By Cem Onur

Jee is the first set in Siljun Dobup. It means the set of earth. As is the case with all the other sets, Jee has its own state of mind; its own personality. Set Jee is the “earth” mindset; the foundation, the most solid, unbreakable, unchangeable one.

Easy to learn, yet difficult to master; these characteristics makes Set Jee the perfect learning set. The mentality and the solidity of this earth mindset will present itself in your speed, in your stance, and in your breathing. The reward at the end of the learning curve will be the foundation for all the others that will follow the earth set: water, air, fire…

Our introduction to Set Jee includes breathing patterns, well defined steps, and concise cuts with perfect angle in strict body postures. This is the solid set where everything is defined to the minute detail, making it the first choice for most of us in most situations.  As it was in my first tatami cut, Set Jee will be the chosen opening act in the first cutting practice for most practitioners of Siljun Dobup.

For those like me, speed and agility will prove a bit problematic with the well-balanced and slow-paced rhythms of Set Jee. My most challenging aspect of this set was the stand-up straight and tall posture, and the steady fluidity of the flow in the cuts. Being an AikiJutsu Ka I have a tendency to stay low, closed, starting slow and gradually speeding up to an explosive cut.  These features are not quite the mindset you need to establish in Set Jee, for one needs to stay balanced, relaxed, firm, and steady throughout the form. The true teaching in this form for me was the acceptance of its nature and dissolving the issues that I had in each cut, one at a time. Understanding and executing Set Jee in its simplicity gives me the foundation that enables every other form to build on easily.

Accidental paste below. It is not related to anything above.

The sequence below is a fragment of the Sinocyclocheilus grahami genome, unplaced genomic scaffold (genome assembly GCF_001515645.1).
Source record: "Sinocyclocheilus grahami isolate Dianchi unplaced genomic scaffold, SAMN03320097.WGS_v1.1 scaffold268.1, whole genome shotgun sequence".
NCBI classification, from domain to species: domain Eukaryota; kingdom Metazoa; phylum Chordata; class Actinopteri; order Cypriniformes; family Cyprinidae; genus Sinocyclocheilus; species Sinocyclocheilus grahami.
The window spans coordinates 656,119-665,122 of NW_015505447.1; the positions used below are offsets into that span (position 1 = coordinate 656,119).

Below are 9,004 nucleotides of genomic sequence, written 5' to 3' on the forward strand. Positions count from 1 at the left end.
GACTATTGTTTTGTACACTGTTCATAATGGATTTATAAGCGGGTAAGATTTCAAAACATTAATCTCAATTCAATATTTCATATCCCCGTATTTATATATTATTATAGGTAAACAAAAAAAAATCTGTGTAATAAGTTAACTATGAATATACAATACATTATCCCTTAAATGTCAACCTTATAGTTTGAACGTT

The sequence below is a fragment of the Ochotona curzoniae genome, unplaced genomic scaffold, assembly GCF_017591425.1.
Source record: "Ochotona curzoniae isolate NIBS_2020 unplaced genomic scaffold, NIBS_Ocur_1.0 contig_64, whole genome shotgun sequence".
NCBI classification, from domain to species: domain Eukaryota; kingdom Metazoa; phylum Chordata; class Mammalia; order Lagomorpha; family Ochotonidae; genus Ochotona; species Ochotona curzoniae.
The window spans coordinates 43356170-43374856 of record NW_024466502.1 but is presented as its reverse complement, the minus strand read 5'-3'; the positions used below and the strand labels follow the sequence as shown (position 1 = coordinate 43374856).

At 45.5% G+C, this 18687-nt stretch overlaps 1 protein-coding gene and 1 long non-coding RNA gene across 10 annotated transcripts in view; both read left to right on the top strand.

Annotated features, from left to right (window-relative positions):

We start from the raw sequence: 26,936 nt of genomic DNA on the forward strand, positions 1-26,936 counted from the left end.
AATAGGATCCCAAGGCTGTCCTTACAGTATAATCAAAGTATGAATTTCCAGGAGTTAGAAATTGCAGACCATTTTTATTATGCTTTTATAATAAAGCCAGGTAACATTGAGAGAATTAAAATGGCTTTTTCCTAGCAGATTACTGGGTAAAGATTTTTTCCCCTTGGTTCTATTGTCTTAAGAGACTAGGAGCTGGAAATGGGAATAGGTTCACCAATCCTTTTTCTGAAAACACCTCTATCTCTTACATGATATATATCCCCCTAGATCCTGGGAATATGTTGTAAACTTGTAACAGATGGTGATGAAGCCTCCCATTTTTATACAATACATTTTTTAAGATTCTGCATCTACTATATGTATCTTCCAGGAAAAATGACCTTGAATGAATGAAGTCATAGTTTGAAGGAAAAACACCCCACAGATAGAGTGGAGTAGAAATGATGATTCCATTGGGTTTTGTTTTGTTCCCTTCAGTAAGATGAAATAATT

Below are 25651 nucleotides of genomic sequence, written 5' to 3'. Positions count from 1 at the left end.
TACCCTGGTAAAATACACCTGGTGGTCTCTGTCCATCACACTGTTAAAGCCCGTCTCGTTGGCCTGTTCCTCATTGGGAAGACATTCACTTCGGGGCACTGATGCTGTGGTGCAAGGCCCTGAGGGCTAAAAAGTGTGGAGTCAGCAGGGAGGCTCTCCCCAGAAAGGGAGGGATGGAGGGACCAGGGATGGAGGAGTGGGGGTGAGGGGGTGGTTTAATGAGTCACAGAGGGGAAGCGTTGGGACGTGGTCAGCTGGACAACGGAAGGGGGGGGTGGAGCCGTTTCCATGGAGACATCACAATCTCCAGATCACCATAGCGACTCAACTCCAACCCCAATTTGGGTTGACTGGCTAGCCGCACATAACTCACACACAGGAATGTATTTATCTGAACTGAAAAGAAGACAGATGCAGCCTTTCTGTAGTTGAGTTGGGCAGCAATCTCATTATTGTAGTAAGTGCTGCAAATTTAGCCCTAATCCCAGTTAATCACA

Set Jee is the safe house for me. When we execute this form, we all do the same thing in the same way, speed, and flow. It’s unchangeable, solid, and powerful – like the earth itself. It needs no rush. It begs no personal interpretation, making it the “go to form” when performing a cut.  This is the de-facto choice for my fellow friends and I when trying to cut through a 10″ tatami, or cut in one draw two 3″ tatamis placed 6 feet from each other, or when you are playing assassin game with bokkens requiring delivery of a decisive cutting form in a split second.




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